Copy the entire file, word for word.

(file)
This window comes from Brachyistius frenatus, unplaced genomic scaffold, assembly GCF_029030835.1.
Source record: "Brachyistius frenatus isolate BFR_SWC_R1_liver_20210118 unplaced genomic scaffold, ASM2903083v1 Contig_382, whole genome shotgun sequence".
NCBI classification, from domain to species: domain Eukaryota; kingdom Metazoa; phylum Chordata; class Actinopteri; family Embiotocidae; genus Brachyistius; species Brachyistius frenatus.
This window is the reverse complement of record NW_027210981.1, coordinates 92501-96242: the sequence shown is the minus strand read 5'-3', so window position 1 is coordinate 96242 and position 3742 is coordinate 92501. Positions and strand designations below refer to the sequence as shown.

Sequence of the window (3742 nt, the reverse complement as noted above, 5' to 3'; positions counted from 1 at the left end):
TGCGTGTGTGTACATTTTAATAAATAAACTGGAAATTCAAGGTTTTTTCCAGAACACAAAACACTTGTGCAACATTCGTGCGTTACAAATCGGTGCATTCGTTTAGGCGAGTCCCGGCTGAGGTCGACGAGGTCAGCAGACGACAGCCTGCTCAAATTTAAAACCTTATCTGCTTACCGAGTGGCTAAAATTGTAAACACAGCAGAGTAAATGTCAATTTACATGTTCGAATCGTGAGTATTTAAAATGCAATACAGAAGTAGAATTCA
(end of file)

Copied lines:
This window comes from Brachyistius frenatus, unplaced genomic scaffold, assembly GCF_029030835.1.
Source record: "Brachyistius frenatus isolate BFR_SWC_R1_liver_20210118 unplaced genomic scaffold, ASM2903083v1 Contig_382, whole genome shotgun sequence".
NCBI classification, from domain to species: domain Eukaryota; kingdom Metazoa; phylum Chordata; class Actinopteri; family Embiotocidae; genus Brachyistius; species Brachyistius frenatus.
This window is the reverse complement of record NW_027210981.1, coordinates 92501-96242: the sequence shown is the minus strand read 5'-3', so window position 1 is coordinate 96242 and position 3742 is coordinate 92501. Positions and strand designations below refer to the sequence as shown.

Sequence of the window (3742 nt, the reverse complement as noted above, 5' to 3'; positions counted from 1 at the left end):
TGCGTGTGTGTACATTTTAATAAATAAACTGGAAATTCAAGGTTTTTTCCAGAACACAAAACACTTGTGCAACATTCGTGCGTTACAAATCGGTGCATTCGTTTAGGCGAGTCCCGGCTGAGGTCGACGAGGTCAGCAGACGACAGCCTGCTCAAATTTAAAACCTTATCTGCTTACCGAGTGGCTAAAATTGTAAACACAGCAGAGTAAATGTCAATTTACATGTTCGAATCGTGAGTATTTAAAATGCAATACAGAAGTAGAATTCA